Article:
Nothing symbolises Christmas better than the tree: decorated with baubles, tinsel and a crowning star or angel on top – with presents scattered underneath. Each year, people go out to buy real Christmas trees to adorn their houses or gardens, while others dig out artificial replicas and fibre optics from the confines of their attic. But what happens to Christmas trees across Nottinghamshire once the festive period is over? Jamie Barlow reports.
Traditionally, the Twelfth Night of Christmas is the date to take down Christmas decorations: January 5.
According to the Bible, the Twelfth Night was the evening before Epiphany, the day in the nativity story when the three wise men visited baby Jesus and gave him gifts: gold, frankincense and myrrh.
A long-time belief is that it is unlucky to leave decorations up after the festive period, concluded by the Twelfth Night, and that anyone who forgets to take them down must leave them in place all year to avoid misfortune.
Nottingham City Council will be on hand to collect real Christmas trees from Thursday January 5 as part of an annual recycling service which will run until Friday January 20.
A spokesperson said: “We will be collecting approximately 1,400 real Christmas trees from the kerbside, this is a free collection we offer to city residents.”
Once collected, the trees will be taken to the Oxton Composting Site at Grange Farm, in Ollerton Road, Oxton, where they will be shredded and composted.
“We advise residents to book early to avoid disappointment by phoning 0115 915 2000 as this is a limited opportunity,” the spokesperson added.
The collection is strictly for real trees, but the council offers another free service to collect city residents’ artificial counterparts at any point during the year.
This service can be booked by ringing the same telephone number, above, or by visiting the council’s website.
Nottinghamshire County Council, meanwhile, is encouraging people to donate real trees to raise money to help disabled children as part of its ‘Treecycle’ campaign.
The authority is working with Veolia Environmental Services, a Nottingham-based waste contractor, which will donate £100 for every 50 tonnes of trees collected by the council – breaking down as £50-per-tonne.
The money will go towards Portland College, a specialist educational establishment near Mansfield, which works with young people with disabilities to improve their employability, independence and communication skills.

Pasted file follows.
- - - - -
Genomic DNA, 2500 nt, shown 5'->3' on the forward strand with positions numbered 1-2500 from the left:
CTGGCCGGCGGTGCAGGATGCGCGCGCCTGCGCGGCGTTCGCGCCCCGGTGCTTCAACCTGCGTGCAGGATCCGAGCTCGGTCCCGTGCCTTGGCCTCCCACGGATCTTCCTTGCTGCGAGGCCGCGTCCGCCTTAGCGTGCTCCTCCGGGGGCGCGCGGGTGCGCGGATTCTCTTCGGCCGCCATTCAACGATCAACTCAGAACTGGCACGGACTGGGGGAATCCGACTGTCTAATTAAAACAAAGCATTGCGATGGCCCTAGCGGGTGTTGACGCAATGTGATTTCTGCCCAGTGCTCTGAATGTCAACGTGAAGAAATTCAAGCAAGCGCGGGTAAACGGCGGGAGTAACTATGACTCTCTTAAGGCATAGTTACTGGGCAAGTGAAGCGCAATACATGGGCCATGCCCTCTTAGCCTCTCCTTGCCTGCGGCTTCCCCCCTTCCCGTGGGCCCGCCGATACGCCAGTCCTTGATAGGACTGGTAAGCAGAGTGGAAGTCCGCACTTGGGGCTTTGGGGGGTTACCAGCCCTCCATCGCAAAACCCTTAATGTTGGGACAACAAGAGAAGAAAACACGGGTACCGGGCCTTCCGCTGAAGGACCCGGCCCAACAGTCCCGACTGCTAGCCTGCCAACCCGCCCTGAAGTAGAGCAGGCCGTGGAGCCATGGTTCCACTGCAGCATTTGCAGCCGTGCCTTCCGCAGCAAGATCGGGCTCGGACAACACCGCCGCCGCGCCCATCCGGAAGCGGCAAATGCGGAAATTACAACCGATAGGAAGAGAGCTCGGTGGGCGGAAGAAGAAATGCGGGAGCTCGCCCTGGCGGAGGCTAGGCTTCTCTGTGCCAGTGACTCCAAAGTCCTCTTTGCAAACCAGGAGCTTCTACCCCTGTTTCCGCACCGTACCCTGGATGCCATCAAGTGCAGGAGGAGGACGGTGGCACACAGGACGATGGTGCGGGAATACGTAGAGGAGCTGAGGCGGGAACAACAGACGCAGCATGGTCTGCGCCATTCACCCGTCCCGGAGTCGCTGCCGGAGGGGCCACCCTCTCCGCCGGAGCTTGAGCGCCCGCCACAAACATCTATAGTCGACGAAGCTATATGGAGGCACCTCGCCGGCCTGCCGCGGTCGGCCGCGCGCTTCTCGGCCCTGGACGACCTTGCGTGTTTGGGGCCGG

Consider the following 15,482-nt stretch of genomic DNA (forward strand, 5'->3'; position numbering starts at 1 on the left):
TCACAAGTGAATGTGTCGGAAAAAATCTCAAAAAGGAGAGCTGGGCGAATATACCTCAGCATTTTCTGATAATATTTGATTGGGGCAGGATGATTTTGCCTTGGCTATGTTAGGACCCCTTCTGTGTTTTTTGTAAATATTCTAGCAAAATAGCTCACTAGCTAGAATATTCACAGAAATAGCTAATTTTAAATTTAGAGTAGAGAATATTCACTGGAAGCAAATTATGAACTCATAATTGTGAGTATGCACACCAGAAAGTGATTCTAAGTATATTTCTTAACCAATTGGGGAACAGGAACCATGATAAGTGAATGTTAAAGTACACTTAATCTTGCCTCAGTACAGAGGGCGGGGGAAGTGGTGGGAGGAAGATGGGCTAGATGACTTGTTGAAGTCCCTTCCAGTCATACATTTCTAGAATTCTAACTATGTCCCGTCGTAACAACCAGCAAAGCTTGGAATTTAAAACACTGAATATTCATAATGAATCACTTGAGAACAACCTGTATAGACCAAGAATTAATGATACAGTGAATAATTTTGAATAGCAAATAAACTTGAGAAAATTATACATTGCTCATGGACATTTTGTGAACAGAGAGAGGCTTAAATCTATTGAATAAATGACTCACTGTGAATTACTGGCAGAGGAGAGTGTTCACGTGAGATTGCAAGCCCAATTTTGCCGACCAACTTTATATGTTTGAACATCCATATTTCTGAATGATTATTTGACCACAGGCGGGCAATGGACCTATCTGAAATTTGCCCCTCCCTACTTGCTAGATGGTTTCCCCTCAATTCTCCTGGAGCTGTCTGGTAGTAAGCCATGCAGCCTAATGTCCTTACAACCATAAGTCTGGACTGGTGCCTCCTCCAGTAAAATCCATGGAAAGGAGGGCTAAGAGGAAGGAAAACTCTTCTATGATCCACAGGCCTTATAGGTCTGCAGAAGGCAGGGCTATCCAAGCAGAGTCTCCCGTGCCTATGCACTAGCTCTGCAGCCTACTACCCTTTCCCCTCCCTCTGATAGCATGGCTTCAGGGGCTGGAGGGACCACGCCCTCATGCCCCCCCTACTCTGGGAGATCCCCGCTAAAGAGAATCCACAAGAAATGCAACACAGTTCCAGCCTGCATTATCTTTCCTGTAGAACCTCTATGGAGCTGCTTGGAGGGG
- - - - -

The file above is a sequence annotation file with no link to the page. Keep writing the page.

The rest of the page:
The money raised from the campaign will pay for a new minibus to take students out and become involved in the local community – and people are encouraged to drop their trees off at the council’s main office at County Hall, West Bridgford.
Councillor Jim Creamer, chair of the environment and sustainability committee at the council, said: “It’s a very worthwhile cause. We encourage people to bring them in. Our closing date is February.
“We accept any trees received in January. Some people don’t like hanging on to them too long because needles drop off. If they can get them in before February it’ll be contributing to Portland College, the charity chosen by the council’s chairman Yvonne Woodhead.”
Last year, the council raised £1,000 for the Poppy Appeal charity.
The trees will be shredded and composted at the Oxton site as well as another in Doncaster – and the recycled trees will be used as soil at golf clubs.
The council is also calling for people to drop off their fibre optic trees because their LED lights and electrical components, made of copper and other metals, can be recycled.
Mr Creamer said: “A lot of people would think: ‘It’s an artificial fibre optic tree, just get rid of it’. There are recycling elements in them. Christmas lights can go to a recycling centre.
“The main tree can’t be recycled, but when they pull out the transformer, made of copper and other metals, there are elements in it worth recycling.”
Standard artificial trees can’t be recycled, but other Christmas items which can include fake snow and silly string, a plastic substance released as a stream of liquid from an aerosol can.